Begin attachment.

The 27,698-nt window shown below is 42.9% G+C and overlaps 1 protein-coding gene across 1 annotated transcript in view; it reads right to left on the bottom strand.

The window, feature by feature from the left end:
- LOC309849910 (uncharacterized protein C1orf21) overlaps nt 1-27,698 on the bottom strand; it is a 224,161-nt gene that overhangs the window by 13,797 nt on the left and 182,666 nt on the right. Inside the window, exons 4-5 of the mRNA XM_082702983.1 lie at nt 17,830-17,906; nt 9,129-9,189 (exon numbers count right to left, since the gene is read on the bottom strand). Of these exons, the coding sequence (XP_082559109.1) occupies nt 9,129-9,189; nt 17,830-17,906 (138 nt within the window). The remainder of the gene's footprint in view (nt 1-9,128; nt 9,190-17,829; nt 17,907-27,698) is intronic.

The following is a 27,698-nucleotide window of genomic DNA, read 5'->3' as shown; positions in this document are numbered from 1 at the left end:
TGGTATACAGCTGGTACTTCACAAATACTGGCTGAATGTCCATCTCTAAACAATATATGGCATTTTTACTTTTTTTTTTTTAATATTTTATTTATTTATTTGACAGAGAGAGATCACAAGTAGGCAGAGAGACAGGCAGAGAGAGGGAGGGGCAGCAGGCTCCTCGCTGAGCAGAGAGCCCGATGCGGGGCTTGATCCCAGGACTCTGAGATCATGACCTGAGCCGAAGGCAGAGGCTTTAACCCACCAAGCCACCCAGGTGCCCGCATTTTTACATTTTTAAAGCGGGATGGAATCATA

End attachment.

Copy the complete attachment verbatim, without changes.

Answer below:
The 27,698-nt window shown below is 42.9% G+C and overlaps 1 protein-coding gene across 1 annotated transcript in view; it reads right to left on the bottom strand.

The window, feature by feature from the left end:
- LOC309849910 (uncharacterized protein C1orf21) overlaps nt 1-27,698 on the bottom strand; it is a 224,161-nt gene that overhangs the window by 13,797 nt on the left and 182,666 nt on the right. Inside the window, exons 4-5 of the mRNA XM_082702983.1 lie at nt 17,830-17,906; nt 9,129-9,189 (exon numbers count right to left, since the gene is read on the bottom strand). Of these exons, the coding sequence (XP_082559109.1) occupies nt 9,129-9,189; nt 17,830-17,906 (138 nt within the window). The remainder of the gene's footprint in view (nt 1-9,128; nt 9,190-17,829; nt 17,907-27,698) is intronic.

The following is a 27,698-nucleotide window of genomic DNA, read 5'->3' as shown; positions in this document are numbered from 1 at the left end:
TGGTATACAGCTGGTACTTCACAAATACTGGCTGAATGTCCATCTCTAAACAATATATGGCATTTTTACTTTTTTTTTTTTAATATTTTATTTATTTATTTGACAGAGAGAGATCACAAGTAGGCAGAGAGACAGGCAGAGAGAGGGAGGGGCAGCAGGCTCCTCGCTGAGCAGAGAGCCCGATGCGGGGCTTGATCCCAGGACTCTGAGATCATGACCTGAGCCGAAGGCAGAGGCTTTAACCCACCAAGCCACCCAGGTGCCCGCATTTTTACATTTTTAAAGCGGGATGGAATCATA